HuR Expression and Activity in Chronic Hypertension
We now show that in aortic tissue from aged SHR, the expression of HuR is decreased by >50% at the protein and mRNA level compared with normotensive age-matched WKY rats (Figure 1). We also confirmed our previous findings that expression of sGCα1 and sGCβ1 is decreased to a similar degree in aged SHR (Figure 1). In contrast, HuR expression was not different between prehypertensive young SHR and young WKY rats (Figure 2). By EMSA, we ascertained that the reduced expression of HuR in aged SHR translated into a similarly reduced binding of HuR present in native aortic protein extract to an ARE-containing 40-nt-sized riboprobe from the 3′-UTR of sGCα1 and to a mixed ARE/CRE containing riboprobe from the 3′-UTR of sGCβ1 (Figure 5). Using a model ARE, [AUUUA]4,9 we could also show that HuR-binding activity was not different in aortic extract from young SHR and WKY rats (Figure 6), in accordance with equal HuR expression in these normotensive rats. Because decreased HuR expression does not necessarily translate into decreased protection of HuR-targeted mRNAs, we assessed the influence of aortic protein on sGC mRNA stability in vitro using the same riboprobes as for EMSA. Indeed, the in vitro degradation of AU-rich sGC mRNA–specific riboprobes during 45 minutes at 30°C was accelerated in the presence of native protein from aortas of aged SHR compared with WKY rats (Figure 7). Altogether, these findings suggest that chronic hypertension induces changes in HuR expression and activity, which account for decreased sGC expression and activity in the aorta of hypertensive rats.
Specificity of the Interaction of HuR With the 3′-UTR of sGCα1 and sGCβ1 mRNA
Using affinity-purified GST-tagged recombinant HuR in EMSA experiments, we confirmed our previous observation performed with cell and tissue extracts that HuR binds to a 1.1-kb fragment of the 3′-UTR of sGCα1 mRNA containing 6 AREs and to the full-length 3′-UTR of the β1 mRNA containing 7 AREs (Figure 3). Furthermore, we could demonstrate a specific interaction of recombinant HuR with an ARE-containing 40-nt riboprobe from the 3′-UTR of sGCα1 mRNA and with an mixed ARE/CRE–containing probe from the 3′-UTR of sGCβ1 mRNA (Figure 4). Mutation of these AREs and CREs resulted in complete loss of HuR binding, indicating the specific requirement of these sequence motifs for HuR recognition of these truncated mRNAs. CREs lacking the AUUUA pentamer were described recently as new HuR targets and were classified as type III AREs.13 sGCβ1 seems to represent another example in which interaction of HuR with a CRE (in addition to interaction with AREs) stabilizes the respective mRNA.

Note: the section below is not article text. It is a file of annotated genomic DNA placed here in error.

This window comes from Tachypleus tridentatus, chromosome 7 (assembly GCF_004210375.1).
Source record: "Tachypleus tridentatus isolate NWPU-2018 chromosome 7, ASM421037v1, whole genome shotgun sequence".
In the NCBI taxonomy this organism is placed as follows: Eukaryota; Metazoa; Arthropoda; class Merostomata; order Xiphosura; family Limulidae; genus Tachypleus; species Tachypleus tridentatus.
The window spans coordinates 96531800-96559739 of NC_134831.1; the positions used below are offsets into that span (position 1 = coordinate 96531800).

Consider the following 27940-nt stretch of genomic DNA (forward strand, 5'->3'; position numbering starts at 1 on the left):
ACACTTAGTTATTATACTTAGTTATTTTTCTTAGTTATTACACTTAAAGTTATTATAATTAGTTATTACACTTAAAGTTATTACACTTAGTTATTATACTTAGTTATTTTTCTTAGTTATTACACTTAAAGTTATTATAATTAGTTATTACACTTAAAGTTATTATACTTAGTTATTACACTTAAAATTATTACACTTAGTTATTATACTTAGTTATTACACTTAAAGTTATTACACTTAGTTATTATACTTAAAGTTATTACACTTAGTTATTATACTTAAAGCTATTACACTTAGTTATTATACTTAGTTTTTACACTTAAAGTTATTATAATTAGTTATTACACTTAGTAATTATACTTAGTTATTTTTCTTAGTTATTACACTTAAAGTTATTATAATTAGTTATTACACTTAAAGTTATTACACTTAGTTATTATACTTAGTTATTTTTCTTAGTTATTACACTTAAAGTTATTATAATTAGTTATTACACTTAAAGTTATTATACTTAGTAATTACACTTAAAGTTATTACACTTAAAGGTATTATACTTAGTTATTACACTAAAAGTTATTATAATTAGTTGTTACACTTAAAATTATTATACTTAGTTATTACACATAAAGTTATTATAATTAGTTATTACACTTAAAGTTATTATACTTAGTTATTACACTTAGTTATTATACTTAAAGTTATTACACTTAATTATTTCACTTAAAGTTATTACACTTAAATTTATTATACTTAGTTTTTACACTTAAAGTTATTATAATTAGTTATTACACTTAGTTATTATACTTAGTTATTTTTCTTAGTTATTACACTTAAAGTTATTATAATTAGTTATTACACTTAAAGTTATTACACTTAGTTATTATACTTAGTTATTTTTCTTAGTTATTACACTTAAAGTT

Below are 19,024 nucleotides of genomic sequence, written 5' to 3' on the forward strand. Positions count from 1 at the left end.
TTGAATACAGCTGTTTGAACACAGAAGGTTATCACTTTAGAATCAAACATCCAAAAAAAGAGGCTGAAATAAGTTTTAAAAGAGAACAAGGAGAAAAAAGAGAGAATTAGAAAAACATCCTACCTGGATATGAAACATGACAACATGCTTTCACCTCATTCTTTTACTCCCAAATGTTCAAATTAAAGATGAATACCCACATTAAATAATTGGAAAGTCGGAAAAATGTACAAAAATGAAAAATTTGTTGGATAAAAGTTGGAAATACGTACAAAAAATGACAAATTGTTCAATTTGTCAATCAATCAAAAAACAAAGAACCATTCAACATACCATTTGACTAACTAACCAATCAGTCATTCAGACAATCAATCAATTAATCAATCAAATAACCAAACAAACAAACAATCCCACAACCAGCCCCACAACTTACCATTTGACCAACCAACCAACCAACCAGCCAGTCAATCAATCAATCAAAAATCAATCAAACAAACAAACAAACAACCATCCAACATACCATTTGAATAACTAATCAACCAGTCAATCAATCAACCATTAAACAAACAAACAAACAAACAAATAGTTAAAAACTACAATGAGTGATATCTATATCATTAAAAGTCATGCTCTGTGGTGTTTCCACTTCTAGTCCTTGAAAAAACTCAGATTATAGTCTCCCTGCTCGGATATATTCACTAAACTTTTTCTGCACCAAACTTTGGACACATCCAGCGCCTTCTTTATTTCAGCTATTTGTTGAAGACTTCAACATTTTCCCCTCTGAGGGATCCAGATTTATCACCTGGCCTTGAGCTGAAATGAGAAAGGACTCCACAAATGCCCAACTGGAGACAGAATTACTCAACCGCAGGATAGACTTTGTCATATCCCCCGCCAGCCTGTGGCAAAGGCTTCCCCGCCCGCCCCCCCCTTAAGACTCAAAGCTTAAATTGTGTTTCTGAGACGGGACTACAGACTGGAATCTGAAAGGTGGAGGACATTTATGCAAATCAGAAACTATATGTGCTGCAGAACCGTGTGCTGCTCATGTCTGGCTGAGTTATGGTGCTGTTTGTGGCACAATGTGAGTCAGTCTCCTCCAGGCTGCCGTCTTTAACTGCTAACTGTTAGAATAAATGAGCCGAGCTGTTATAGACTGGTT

Significance of Downregulation of HuR in Chronic Hypertension
Our present findings suggest that downregulation of sGC expression by downregulation of HuR fulfills intracellular signaling requirements for adaptation of the arterial vascular wall to chronic hypertension. In SHR, vascular remodeling is a complex process leading to different morphological phenotypes in early and late hypertension and in different vascular beds.14 In the aorta, hypertrophic growth is prevailing in late hypertension. HuR regulates progression of the cell cycle15–17⇓⇓ and sGC activation was shown to block progression of the cell cycle in vascular smooth muscle cells.18 Therefore, it is conceivable that downregulation of HuR and sGC is required for hypertrophic remodeling of the aortic wall. This hypothesis is also supported by the observation that sGC is downregulated during neointima formation in rat carotid artery in response to balloon injury and that adenoviral sGCα1 and sGCβ1 gene transfer plus NO donor application prevented neointima formation in this model.19 Furthermore, altered expression of other HuR-regulated proteins, such as matrix metalloproteinase-9 (MMP-9),20 the β2-adrenergic receptor,21 angiotensin II type 2 (AT2) receptors, and others,22 may contribute to this adaptation to chronic hypertension. For instance, MMP-9 was found to be slightly reduced in hearts of hypertensive SHR,23 and the β2-adrenergic and AT2 receptors are downregulated in several vessel types in chronic hypertension.24,25⇓